Hall of Northwest Coast Indians
The Hall of Northwest Coast Indians highlights the traditional cultures of the native peoples of North America’s northwest shores from Washington State to southern Alaska, including the Kwakiutl (known today as Kwakwaka’wakw), Haida, Tlingit, and others.
The hall, which is the Museum’s oldest, opened in 1900 to showcase the collections and research of the Jesup North Pacific Expedition, led from 1897 to 1902 by Museum curator and prominent anthropologist Franz Boas, who is often called the father of American anthropology. Exhibits include examples of extraordinary woodcarving, a longstanding artistic tradition on the Northwest Coast, represented by the striking totem poles that line the hall as well as by smaller artifacts that range from the ceremonial masks of the Kwakwaka’wakw to the decorative pipes of the Tlingit.
The daily life of various tribes is presented through artifacts that include household utensils such as carved spoons and boxes, hunting and fishing tools, and cedar-bark garments common to the Northwest Coast. Models include illustrations of a late-19th-century Kwakwaka’wakw village and several types of salmon traps.
The Tlingit Indians are a prominent Native American group who still live in southeast Alaska. The armor of the 19th-century Tlingit is notable for its expert construction and expressive artistry.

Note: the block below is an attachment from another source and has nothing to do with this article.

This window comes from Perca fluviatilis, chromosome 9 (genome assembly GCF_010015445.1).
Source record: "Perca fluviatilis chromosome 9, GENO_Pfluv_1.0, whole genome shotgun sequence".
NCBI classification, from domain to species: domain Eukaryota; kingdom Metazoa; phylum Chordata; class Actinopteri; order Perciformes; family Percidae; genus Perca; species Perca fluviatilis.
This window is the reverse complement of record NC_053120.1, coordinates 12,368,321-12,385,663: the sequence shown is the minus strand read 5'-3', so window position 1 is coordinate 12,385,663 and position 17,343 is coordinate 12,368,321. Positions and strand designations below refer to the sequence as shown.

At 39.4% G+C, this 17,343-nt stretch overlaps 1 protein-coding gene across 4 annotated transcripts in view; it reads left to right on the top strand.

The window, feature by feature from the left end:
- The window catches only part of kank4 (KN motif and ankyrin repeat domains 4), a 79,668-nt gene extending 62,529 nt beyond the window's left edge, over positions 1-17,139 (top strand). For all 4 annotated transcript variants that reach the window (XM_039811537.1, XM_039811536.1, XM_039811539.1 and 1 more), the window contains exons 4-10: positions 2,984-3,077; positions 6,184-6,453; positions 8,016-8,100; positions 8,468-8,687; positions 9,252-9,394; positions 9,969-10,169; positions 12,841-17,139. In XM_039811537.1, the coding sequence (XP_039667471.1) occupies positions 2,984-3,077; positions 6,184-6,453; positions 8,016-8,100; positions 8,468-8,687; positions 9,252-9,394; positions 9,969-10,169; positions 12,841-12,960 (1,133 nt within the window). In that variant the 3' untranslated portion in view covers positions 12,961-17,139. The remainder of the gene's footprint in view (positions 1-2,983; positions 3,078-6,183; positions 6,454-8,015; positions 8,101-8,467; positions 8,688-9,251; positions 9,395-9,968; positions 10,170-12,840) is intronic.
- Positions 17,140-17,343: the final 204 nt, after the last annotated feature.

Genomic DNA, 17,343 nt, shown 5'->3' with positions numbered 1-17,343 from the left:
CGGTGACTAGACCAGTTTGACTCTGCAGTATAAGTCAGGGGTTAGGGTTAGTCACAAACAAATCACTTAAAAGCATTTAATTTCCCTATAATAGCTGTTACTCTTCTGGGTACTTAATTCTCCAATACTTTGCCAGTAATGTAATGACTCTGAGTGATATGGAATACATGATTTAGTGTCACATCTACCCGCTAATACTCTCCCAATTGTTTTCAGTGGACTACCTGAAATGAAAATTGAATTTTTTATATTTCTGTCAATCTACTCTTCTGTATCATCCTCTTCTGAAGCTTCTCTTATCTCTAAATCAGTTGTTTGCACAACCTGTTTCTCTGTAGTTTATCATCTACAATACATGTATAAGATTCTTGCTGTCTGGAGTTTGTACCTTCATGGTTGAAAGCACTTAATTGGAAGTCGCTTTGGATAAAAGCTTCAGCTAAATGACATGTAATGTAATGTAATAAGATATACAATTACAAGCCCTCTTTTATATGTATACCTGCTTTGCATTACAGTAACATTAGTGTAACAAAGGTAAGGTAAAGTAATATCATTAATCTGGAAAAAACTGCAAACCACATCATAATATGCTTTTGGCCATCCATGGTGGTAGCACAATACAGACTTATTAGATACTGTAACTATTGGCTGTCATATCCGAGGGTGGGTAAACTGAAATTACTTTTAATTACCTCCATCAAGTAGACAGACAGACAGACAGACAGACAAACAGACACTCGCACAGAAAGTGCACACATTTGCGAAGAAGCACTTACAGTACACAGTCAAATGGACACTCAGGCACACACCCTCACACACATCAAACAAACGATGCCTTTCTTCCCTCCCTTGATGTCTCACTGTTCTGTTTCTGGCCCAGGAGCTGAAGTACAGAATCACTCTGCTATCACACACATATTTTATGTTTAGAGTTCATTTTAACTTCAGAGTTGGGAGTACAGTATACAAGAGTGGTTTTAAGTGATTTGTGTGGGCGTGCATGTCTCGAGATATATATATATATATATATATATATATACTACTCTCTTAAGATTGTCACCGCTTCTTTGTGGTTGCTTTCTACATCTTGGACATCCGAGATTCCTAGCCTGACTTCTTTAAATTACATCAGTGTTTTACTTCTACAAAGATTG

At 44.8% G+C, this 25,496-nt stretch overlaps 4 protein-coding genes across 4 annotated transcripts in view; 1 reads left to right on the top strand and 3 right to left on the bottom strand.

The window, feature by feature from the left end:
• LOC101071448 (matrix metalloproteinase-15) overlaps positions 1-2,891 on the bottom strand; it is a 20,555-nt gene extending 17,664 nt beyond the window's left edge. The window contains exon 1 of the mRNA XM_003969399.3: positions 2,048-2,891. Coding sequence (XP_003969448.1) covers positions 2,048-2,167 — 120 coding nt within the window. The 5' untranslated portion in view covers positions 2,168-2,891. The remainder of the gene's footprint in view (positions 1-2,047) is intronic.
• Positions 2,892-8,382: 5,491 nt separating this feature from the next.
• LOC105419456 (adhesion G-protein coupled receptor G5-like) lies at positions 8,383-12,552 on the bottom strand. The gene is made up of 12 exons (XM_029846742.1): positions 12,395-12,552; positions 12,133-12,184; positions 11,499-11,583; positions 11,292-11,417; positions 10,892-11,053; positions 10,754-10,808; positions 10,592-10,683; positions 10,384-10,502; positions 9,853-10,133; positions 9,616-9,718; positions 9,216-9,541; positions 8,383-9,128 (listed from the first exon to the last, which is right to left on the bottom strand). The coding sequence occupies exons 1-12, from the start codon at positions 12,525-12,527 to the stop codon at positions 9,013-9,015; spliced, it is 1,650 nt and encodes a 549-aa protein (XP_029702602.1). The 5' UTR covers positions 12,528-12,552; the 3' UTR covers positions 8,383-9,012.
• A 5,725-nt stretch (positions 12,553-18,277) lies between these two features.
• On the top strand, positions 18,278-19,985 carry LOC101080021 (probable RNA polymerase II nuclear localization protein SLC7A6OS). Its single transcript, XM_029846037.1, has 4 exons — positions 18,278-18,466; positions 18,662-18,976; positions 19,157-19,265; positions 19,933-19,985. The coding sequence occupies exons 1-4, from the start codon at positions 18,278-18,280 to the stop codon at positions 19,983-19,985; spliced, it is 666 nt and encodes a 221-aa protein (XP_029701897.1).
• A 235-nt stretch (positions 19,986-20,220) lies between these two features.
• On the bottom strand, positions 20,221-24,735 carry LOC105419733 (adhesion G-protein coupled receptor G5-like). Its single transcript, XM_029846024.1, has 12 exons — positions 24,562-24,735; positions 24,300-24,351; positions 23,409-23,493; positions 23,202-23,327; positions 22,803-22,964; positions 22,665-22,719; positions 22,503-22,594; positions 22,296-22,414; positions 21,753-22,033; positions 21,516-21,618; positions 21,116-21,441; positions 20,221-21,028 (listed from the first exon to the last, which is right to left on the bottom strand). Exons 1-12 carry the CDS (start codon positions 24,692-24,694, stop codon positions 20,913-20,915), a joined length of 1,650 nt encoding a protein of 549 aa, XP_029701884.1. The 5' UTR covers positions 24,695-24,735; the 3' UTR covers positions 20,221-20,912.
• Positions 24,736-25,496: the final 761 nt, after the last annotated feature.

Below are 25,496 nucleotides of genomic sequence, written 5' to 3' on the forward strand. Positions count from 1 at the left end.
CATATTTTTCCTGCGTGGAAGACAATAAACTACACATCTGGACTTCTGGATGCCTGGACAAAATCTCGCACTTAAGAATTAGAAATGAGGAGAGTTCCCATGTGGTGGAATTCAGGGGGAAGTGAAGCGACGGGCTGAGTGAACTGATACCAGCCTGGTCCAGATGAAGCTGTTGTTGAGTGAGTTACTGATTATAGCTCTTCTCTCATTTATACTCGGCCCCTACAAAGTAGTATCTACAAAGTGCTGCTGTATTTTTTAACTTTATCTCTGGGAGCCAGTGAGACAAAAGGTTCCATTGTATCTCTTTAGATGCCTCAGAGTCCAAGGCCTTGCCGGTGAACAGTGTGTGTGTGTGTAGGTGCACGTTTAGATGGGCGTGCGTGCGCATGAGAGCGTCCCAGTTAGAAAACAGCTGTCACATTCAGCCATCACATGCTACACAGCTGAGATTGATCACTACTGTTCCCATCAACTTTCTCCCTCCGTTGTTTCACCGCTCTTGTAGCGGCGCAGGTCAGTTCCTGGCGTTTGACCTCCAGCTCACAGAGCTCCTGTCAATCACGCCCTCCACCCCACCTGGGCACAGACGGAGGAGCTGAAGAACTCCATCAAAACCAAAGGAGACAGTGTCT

This hall opened in 1899 under renowned anthropologist Franz Boas, who led the Jesup North Pacific Expedition (1897–1902). One of Franz Boas’s most valued field collaborators was ethnologist George Hunt, son of a British trader and a Tlingit noblewoman. This ivory killer whale charm is Tlingit.
This striking wooden rattle, consisting of many small whales, was collected by Fillip Jacobsen, a Norwegian journalist, on the west coast of Vancouver Island in 1897, the first year of the Museum’s Jesup North Pacific Expedition.
The Kwakiutl are one of some 20 diverse communities known collectively as the Kwakwaka’wakw, united by a common language. In Kwakwaka’wakw mythology, animal imagery may indicate a close family association, even common ancestry, which confers supernatural powers and special privileges.